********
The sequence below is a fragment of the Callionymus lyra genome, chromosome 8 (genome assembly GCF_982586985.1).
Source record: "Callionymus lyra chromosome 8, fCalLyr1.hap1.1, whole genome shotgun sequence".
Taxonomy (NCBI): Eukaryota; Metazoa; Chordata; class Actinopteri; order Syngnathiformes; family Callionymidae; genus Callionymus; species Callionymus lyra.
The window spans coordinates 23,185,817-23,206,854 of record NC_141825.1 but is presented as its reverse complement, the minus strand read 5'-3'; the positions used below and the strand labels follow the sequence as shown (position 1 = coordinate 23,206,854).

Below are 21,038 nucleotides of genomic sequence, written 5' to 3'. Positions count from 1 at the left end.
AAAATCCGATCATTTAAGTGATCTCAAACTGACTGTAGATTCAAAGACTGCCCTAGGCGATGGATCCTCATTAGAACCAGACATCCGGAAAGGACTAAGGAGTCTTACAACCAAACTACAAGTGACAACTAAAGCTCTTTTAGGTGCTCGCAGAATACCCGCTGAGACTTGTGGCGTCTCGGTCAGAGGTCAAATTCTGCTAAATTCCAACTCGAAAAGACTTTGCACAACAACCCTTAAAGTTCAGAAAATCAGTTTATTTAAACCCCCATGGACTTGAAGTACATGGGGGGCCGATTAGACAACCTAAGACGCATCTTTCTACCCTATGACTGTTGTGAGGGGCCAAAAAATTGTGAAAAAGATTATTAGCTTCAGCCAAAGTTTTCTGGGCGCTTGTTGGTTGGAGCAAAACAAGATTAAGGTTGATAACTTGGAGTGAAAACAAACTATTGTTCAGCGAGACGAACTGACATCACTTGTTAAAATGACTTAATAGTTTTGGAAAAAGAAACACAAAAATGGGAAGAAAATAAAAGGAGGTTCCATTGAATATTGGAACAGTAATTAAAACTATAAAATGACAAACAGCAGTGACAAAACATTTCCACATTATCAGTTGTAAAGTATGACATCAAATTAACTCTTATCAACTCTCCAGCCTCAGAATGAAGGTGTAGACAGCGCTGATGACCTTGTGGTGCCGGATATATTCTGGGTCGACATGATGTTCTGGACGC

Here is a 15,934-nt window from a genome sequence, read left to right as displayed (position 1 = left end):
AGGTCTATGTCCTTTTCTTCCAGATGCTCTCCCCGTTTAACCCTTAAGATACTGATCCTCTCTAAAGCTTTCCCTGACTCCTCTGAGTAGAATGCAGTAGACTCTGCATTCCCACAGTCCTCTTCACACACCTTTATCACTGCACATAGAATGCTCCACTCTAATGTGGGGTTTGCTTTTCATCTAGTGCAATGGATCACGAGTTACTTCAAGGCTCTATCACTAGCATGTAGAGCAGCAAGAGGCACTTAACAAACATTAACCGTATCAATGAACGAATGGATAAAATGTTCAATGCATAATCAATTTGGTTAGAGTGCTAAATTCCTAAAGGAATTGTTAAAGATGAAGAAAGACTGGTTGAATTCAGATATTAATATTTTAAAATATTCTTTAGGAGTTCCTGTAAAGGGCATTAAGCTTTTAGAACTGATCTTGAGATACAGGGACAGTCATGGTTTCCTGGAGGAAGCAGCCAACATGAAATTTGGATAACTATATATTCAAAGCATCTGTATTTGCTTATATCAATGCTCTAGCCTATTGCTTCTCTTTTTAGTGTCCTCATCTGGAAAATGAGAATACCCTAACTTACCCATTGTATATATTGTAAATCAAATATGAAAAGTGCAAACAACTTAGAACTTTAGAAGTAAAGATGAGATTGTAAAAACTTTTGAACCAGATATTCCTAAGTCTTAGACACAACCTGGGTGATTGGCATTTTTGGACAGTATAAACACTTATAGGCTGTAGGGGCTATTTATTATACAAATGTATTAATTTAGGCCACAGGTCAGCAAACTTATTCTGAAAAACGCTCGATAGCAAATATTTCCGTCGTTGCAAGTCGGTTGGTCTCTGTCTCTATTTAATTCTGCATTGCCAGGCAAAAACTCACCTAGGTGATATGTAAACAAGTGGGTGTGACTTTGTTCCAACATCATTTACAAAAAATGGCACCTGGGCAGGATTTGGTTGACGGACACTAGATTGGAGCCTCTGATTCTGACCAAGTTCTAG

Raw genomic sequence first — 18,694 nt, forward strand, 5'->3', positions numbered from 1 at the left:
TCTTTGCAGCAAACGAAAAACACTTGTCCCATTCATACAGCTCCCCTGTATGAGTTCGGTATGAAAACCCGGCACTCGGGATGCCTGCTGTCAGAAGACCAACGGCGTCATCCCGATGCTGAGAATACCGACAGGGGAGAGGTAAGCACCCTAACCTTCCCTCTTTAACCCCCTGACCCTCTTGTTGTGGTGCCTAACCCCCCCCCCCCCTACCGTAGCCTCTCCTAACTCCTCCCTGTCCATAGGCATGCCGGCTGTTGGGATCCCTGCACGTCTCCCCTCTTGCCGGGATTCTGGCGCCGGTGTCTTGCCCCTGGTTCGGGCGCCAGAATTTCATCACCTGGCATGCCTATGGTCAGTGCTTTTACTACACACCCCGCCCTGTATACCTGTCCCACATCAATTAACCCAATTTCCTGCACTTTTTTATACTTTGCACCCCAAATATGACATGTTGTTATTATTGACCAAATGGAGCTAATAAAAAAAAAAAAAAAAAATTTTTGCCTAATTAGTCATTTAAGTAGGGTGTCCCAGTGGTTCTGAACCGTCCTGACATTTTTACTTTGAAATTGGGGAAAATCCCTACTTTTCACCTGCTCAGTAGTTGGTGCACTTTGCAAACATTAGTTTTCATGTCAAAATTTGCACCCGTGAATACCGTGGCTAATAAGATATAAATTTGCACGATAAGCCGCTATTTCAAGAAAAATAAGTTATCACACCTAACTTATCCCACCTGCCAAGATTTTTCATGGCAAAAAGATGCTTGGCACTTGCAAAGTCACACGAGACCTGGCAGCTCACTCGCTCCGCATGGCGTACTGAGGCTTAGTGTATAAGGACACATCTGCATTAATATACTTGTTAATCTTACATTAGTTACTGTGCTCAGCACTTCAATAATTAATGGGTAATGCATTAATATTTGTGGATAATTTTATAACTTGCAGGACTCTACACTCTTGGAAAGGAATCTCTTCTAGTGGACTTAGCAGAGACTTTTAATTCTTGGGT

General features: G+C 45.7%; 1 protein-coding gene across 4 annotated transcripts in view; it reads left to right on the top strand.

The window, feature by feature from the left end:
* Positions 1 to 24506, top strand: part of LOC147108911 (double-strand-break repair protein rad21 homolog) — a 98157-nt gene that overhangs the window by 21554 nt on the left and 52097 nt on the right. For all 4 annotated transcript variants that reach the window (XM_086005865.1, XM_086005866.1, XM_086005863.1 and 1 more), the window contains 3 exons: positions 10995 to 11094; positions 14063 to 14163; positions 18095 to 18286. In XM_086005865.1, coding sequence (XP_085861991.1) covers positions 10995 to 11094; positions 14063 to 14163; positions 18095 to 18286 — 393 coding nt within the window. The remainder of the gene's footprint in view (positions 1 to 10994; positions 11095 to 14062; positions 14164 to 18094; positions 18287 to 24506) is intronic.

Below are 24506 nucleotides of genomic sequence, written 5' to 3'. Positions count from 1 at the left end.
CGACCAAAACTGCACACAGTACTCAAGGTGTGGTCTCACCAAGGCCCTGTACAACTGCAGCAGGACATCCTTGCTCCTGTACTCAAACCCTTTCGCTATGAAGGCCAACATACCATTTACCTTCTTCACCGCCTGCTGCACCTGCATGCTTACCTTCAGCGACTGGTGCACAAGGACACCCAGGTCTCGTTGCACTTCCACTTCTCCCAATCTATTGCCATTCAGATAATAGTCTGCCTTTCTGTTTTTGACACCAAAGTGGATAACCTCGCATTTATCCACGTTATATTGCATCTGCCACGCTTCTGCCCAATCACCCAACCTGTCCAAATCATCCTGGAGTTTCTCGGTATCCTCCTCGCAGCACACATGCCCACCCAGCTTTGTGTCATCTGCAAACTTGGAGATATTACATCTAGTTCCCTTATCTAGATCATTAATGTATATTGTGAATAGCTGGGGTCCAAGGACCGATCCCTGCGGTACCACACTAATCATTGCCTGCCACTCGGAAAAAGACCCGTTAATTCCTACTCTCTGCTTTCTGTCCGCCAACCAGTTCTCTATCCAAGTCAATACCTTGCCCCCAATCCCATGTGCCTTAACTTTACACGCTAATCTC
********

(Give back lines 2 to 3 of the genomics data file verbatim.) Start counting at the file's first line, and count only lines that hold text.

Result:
Source record: "Callionymus lyra chromosome 8, fCalLyr1.hap1.1, whole genome shotgun sequence".
Taxonomy (NCBI): Eukaryota; Metazoa; Chordata; class Actinopteri; order Syngnathiformes; family Callionymidae; genus Callionymus; species Callionymus lyra.